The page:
Juries, Not Technicalities, Are Way to Settle Abuse Cases
By Donald P. Russo
The Morning Call [Allentown PA]
November 6, 2004
In a one-sentence order, the state Superior Court indicated last month that it will not entertain arguments regarding a decision handed down in June by the Court of Common Pleas of Lehigh County in certain sexual abuse cases filed against the Catholic Diocese of Allentown. A panel of three Lehigh County Judges held that sexual abuse suits against the Diocese could proceed, notwithstanding that they had been filed after the expiration of the two year statute of limitations for personal injury actions. Overall, the issue remains unresolved; however, the recent action of the Superior Court regarding the Lehigh County sexual abuse cases does not augur well for the Catholic Church's ability to use statute of limitations arguments to ward off sexual abuse suits.
Doctrines of equity are used to abrogate statute of limitations defenses in certain situations. Equity can be used by a court to refine the hard edges of the law if the application of a legal principle might have an overly harsh and unwarranted effect. It doesn't happen often, but it might now be happening in the Lehigh County sex abuse cases.
Generally, the statute of limitations meter begins running when the wrongdoing occurs. Once the two-year period has expired, the party is barred from bringing suit unless it is established that an exception to the general rule applies, which acts to extend, or "toll", the running of the statute. The "discovery rule" is such an exception to the statute of limitations. The discovery rule arises from the inability of the injured, despite the exercise of due diligence, to know about his injury or its cause. However, where through fraud or concealment, a defendant causes the plaintiff to relax his vigilance or deviate from his right of inquiry, the defendant is precluded from invoking the statute of limitations.
What must be determined is whether the Catholic Church's hierarchy actively concealed information and knowledge that it may have had pertaining to the harboring of priests who, the plaintiffs have alleged, were pedophiles. If this information was withheld from victims, it may have deflected them from investigating, thereby causing the victims to overlook their legal rights.
The implications for a church that champions itself as a defender of "life" are severe. If the plaintiffs' allegations are found to be true, and of course we do not yet know that, then it can be said that the destruction of a young person's life by a trusted clergyman with the complicity of the hierarchy in concealing that clergyman's actions is an abomination crying out for punishment. Such punishment should be handed down in the temporal world, the only world I am capable of knowing anything about at the moment. (Something tells me, nonetheless, that the real punishment to be meted out to anyone who destroys the fiber of a young person's being is reserved for another realm, at another time.)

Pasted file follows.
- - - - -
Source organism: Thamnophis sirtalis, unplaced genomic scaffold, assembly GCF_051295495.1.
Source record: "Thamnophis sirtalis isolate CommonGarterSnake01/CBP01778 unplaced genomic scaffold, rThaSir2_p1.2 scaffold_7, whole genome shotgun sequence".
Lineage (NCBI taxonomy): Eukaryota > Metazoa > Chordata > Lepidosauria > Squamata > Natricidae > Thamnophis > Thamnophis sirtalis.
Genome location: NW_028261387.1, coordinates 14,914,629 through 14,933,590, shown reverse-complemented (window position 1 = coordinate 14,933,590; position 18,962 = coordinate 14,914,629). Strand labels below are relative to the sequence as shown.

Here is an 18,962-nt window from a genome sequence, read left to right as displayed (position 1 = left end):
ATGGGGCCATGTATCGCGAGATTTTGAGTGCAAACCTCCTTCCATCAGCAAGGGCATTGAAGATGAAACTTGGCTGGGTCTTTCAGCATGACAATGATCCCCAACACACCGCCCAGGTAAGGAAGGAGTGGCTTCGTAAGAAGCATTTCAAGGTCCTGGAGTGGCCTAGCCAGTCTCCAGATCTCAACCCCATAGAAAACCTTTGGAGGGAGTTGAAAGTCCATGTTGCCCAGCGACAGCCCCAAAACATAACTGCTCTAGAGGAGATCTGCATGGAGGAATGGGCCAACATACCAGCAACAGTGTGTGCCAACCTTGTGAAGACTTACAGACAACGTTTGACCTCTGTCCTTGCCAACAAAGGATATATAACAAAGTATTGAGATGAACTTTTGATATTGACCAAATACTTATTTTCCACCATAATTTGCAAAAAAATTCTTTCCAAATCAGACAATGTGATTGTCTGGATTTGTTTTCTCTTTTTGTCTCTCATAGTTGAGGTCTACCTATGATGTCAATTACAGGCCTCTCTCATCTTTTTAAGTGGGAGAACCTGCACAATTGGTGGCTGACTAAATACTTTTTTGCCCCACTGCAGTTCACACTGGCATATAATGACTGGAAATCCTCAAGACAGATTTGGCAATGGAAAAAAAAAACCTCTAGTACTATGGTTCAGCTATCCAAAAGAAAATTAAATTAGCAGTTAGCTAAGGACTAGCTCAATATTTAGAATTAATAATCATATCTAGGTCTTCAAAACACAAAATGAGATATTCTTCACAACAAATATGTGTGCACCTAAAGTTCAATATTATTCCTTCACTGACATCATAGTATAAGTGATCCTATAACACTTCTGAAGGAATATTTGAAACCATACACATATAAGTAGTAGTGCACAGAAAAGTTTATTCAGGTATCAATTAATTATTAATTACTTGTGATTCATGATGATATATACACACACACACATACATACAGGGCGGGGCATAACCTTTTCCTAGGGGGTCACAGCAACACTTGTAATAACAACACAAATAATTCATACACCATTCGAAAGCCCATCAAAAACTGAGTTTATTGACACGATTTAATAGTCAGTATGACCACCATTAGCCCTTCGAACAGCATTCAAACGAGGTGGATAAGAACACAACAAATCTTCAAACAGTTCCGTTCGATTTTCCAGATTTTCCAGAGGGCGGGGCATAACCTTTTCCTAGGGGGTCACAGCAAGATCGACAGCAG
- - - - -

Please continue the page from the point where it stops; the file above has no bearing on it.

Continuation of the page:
The sanctity of life applies not only to those who are still in the womb, but also to those who have already exited nature's most protective locale. The Catholic Church's spiritual leaders emphasize the sanctity of human life; therefore we should not countenance their legalistic distinctions created in the interests of limiting liability. Surely they realize that child abuse destroys the human soul. This issue needs to be addressed, not concealed.
In order to be consistent with its pro-life position, the Catholic Church must find a way to remedy the damage that has been inflicted on unsuspecting children throughout this nation by errant members of the clergy. The Church must care not only about the unborn, but also those who have already been born and are being subjected to injustice in its many forms. Sister Joan Chittister, in a recent column in The National Catholic Reporter, described the pro-life imperative as follows: "Most of all, the smokescreen called 'pro-life' is being used to confuse the real life issues of war and peace, health care and sickness, jobs and welfare, debt and pensions, stability and poverty, education and unemployment. After all, it's easy to be 'pro-life' when all you have to do is to talk about the unborn. It doesn't cost a penny."
It might cost the Diocese some money to do the right thing, but that's a lot better than trying to hide behind the statute of limitations in the hope that these victims will never have their day in court due to a procedural bar. And, at the end of the day, if the allegations against the church are untrue, then the best way to bring the truth to light is to have these cases tried before a jury — not thrown out on a technicality.
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